Wind, Yoram (Jerry) 1938-

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WIND, Yoram (Jerry) 1938-

PERSONAL: Born March 27, 1938, in Haifa, Israel; immigrated to United States, 1964; married; wife's name, Vardina; children: two. Education: Hebrew University, Jerusalem, Israel, B.Soc.Sc, 1961, M.A., 1963; Stanford University, Ph.D., 1966.

ADDRESSES: Office—University of Pennsylvania, Wharton School of Business, 3620 Locust Walk, Rm. 1040, Philadelphia, PA 19104-6373. E-mail—[email protected].

CAREER: University of Pennsylvania, Wharton School of Business, Philadelphia, PA, assistant professor of marketing and international business, 1967-70, associate professor of marketing, 1970-73, professor of marketing, 1973—, Lauder Professor, 1983—.

MEMBER: American Marketing Association, American Association of Public Opinion Research, American Psychological Association, Strategic Management Society, London Market Research Society.

AWARDS, HONORS: Alpha Kappa Psi Foundation awards, 1973, 1976; Attitude Research Hall of Fame, 1984; Charles Coolidge Parlin award, 1985; First Faculty Impact award, Wharton Alumni Association, 1993; AMA/Irwin Distinguished Educator award, 1993; Paul D. Converse award, 1996.


(With Ronald E. Frank and William F. Massy) Market Segmentation, Prentice-Hall (Englewood Cliffs, NJ), 1972.

(With Frederick E. Webster) Organizational Buying Behavior, Prentice-Hall (Englewood Cliffs, NJ), 1972.

(With Paul E. Green) Multiattribute Decisions in Marketing: A Measurement Approach, Dryden Press (Hinsdale, IL), 1973.

(Editor, with Francesco M. Nicosia) Behavioral Models for Market Analysis: Foundations for Marketing Action, Dryden Press (Hinsdale, IL), 1977.

Product Policy: Concepts, Methods, and Strategy, Addison-Wesley (Reading, MA), 1981.

(Editor, with Vijay Mahajan and Richard N. Cardozo) New-Product Forecasting: Models and Applications, D.C. Heath (Lexington, MA), 1981.

(Editor, with Vijay Mahajan) Innovation Diffusion Models of New Product Acceptance, Ballinger (Cambridge, MA), 1986.

(With Jeremy Main) Driving Change: How the Best Companies Are Preparing for the Twenty-first Century, Free Press (New York, NY), 1997.

(Editor, with Vijay Mahajan and Eitan Muller) New-Product Diffusion Models, Kluwer Academic (Boston, MA), 2000.

(With Vijay Mahajan) Digital Marketing: Global Strategies from the World's Leading Experts, Wiley (New York, NY), 2001.

(With Vijay Mahajan) Convergence Marketing: Running with the Centaurs, Prentice-Hall (Upper Saddle River, NJ), 2002.

SIDELIGHTS: Yoram Wind has written or edited many marketing management textbooks and trade books. Wind's 1981 text, Product Policy: Concepts, Methods, and Strategy, is designed for advanced marketing students and takes a "holistic view" of product management problems, according to John Myers in the Journal of Marketing. Myers commented that the book leans "toward the methodology of conjoint analysis in the treatment of various issues." Product Policy is divided into four sections: foundations, methods and processes of new product development, managerial problems with existing products, and a conclusion. The book thoroughly covers such subjects as the art of marketing research, product classification and position, product portfolios in multi divisional corporations, new product development systems, product design, and procedures for test marketing. Although Myers felt that the author could have added review questions at the ends of chapters and that he showed a few biases in favor of conjoint analysis, he asserted that the book's "strengths lie in the holistic treatment and a concern for integrating several related issues from the literature." Myers felt that a teacher would find the Wind book useful "to present a coherent treatment of the product policy question."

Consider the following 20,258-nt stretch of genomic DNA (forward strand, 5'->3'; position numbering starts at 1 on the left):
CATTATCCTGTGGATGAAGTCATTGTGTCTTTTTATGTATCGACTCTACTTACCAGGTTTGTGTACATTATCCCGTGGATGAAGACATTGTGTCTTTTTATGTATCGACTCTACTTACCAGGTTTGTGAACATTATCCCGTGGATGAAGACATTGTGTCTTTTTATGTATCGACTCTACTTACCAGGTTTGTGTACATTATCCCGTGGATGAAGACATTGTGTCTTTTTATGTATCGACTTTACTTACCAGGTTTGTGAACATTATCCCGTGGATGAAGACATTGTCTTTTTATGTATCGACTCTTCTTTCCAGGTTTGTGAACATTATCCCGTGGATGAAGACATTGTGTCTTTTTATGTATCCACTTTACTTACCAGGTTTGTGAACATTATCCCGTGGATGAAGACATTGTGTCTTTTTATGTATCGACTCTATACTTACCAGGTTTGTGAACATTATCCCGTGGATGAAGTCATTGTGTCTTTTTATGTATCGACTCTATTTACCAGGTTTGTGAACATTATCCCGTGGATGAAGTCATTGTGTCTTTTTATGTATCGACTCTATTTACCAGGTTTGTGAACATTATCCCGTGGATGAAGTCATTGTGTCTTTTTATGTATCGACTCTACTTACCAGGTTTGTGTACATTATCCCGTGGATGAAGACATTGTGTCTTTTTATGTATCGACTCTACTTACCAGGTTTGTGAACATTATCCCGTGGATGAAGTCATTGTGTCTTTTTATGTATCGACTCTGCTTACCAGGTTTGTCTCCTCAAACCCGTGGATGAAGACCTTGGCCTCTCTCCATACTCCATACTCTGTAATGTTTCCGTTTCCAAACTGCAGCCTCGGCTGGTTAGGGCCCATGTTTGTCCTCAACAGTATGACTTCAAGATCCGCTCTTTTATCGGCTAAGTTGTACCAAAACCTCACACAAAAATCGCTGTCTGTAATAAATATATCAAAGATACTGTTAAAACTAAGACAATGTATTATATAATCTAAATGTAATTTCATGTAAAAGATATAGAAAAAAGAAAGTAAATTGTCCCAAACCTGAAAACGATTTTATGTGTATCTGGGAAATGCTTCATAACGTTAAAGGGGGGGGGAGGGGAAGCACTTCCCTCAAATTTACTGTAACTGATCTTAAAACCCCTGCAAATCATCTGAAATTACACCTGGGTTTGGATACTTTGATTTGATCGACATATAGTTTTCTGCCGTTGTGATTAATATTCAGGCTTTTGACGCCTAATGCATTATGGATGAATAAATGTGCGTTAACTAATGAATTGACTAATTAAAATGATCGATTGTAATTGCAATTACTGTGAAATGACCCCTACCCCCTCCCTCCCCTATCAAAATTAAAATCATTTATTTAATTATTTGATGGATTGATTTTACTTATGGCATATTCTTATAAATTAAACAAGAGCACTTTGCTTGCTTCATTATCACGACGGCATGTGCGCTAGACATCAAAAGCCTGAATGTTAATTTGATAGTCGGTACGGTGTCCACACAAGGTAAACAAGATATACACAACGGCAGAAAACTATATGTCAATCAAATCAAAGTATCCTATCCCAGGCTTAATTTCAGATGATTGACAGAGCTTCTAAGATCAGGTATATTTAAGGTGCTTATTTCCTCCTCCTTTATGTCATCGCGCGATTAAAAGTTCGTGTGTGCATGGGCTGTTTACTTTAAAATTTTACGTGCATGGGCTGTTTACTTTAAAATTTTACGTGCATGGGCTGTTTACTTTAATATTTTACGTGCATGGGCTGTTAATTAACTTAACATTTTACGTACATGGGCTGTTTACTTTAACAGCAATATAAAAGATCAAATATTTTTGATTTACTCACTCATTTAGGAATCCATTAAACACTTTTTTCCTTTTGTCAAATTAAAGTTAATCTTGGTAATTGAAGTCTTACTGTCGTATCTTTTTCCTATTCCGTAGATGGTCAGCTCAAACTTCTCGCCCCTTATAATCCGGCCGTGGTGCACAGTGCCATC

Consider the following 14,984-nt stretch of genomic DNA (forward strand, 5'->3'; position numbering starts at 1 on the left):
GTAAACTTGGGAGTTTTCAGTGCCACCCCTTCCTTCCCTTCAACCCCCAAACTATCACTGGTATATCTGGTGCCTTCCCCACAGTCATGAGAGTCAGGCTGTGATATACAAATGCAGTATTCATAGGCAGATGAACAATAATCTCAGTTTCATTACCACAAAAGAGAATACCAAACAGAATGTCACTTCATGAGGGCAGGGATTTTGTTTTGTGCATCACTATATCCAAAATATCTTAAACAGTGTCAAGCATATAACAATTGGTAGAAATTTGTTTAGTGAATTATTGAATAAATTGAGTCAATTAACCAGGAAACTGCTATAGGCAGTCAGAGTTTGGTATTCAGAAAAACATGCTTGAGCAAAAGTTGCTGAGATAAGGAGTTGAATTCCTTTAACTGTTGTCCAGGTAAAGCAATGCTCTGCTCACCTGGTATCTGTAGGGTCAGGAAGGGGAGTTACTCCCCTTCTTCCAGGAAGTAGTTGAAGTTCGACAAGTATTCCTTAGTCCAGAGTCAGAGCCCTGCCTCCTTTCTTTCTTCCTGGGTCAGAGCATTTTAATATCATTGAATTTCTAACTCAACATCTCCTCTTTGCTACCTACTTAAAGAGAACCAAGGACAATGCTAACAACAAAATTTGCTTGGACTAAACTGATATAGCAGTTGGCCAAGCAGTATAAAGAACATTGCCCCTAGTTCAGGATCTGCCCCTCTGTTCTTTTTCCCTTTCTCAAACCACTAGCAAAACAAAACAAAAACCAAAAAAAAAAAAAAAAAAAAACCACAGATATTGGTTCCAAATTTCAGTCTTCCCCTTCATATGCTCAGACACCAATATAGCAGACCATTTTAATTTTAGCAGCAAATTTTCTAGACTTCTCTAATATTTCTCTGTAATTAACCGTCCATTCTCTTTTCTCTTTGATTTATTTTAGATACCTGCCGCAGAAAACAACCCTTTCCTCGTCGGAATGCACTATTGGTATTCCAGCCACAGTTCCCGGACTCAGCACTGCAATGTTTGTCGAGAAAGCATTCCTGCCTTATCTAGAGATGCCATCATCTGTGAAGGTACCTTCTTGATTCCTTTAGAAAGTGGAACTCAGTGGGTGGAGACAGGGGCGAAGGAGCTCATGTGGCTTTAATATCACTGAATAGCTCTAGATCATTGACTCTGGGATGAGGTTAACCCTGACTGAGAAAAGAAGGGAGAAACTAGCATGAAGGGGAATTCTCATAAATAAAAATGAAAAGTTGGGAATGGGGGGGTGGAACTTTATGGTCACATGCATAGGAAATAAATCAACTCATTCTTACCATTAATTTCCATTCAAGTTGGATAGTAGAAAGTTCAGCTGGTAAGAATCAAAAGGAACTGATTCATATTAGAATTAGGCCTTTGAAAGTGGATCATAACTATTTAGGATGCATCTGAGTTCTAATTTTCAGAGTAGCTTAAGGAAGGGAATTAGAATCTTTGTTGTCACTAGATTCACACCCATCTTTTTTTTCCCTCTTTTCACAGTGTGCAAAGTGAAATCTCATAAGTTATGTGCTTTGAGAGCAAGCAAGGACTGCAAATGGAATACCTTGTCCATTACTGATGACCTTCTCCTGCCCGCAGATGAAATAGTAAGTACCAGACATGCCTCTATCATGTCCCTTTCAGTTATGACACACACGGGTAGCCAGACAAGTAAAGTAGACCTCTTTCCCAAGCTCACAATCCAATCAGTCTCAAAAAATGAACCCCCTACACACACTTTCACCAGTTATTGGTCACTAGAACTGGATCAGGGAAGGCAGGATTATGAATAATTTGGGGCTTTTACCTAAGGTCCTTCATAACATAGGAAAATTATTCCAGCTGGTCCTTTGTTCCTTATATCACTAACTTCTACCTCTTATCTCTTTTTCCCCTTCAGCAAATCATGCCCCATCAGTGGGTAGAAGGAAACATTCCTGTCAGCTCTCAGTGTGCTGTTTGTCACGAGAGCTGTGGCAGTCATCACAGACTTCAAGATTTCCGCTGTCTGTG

Driving Change: How the Best Companies Are Preparing for the Twenty-first Century was called "the best written of all the change books out there" by Paul B. Brown in Bookpage, and a Publishers Weekly critic noted that "managers trying to cope with an endlessly changing marketplace will find comfort in this study." In his review of Driving Change, Brown admitted that the idea that change is inevitable in business could be considered a trite observation. "But to completely dismiss the observation is to miss the point," he added. Companies have realistic concerns, stated Brown, about the modern business environment, with its "steadily shifting landscape." He appreciated Yoram and Main's handling of this issue: "Instead of presenting a magic 'silver bullet' solution . . ., the authors are more than content to present what could be called snapshots of the evolution." They focus on the successful formulas used by several big-name companies, such as AT&T, Xerox, and VISA, to cope with fast-changing market niches and consumer needs and instant communications. Pioneer Hi-Bred, for example, has used the information superhighway to connect some 35,000 consultants via global net links. According to a reviewer for Publishers Weekly, "The book's approach, which allows readers to find ideas that are likely to work for them and their companies, is useful."



Bookpage, March, 1998, Paul B. Brown, "Change Is Good . . . Really," p. 16.

Choice, April, 1982, review of New-Product Forecasting, pp. 1105-1106.

Contemporary Sociology, September, 1987, Eric M. Leifer, review of Innovation Diffusion Models of New Product Acceptance, p. 764.

Interfaces, May-June, 1989, Michael J. C. Martin, review of Innovation Diffusion Models of New Product Acceptance, p. 92.

Journal of Marketing, summer, 1981, Vithala R. Rao, review of Product Policy, pp. 200, 203-205.

Publishers Weekly, November 17, 1997, review of Driving Change, p. 46.

Technological Forecasting & Social Change, September, 1987, Joseph P. Martino, review of Innovation Diffusion Models of New Product Acceptance, p. 225.*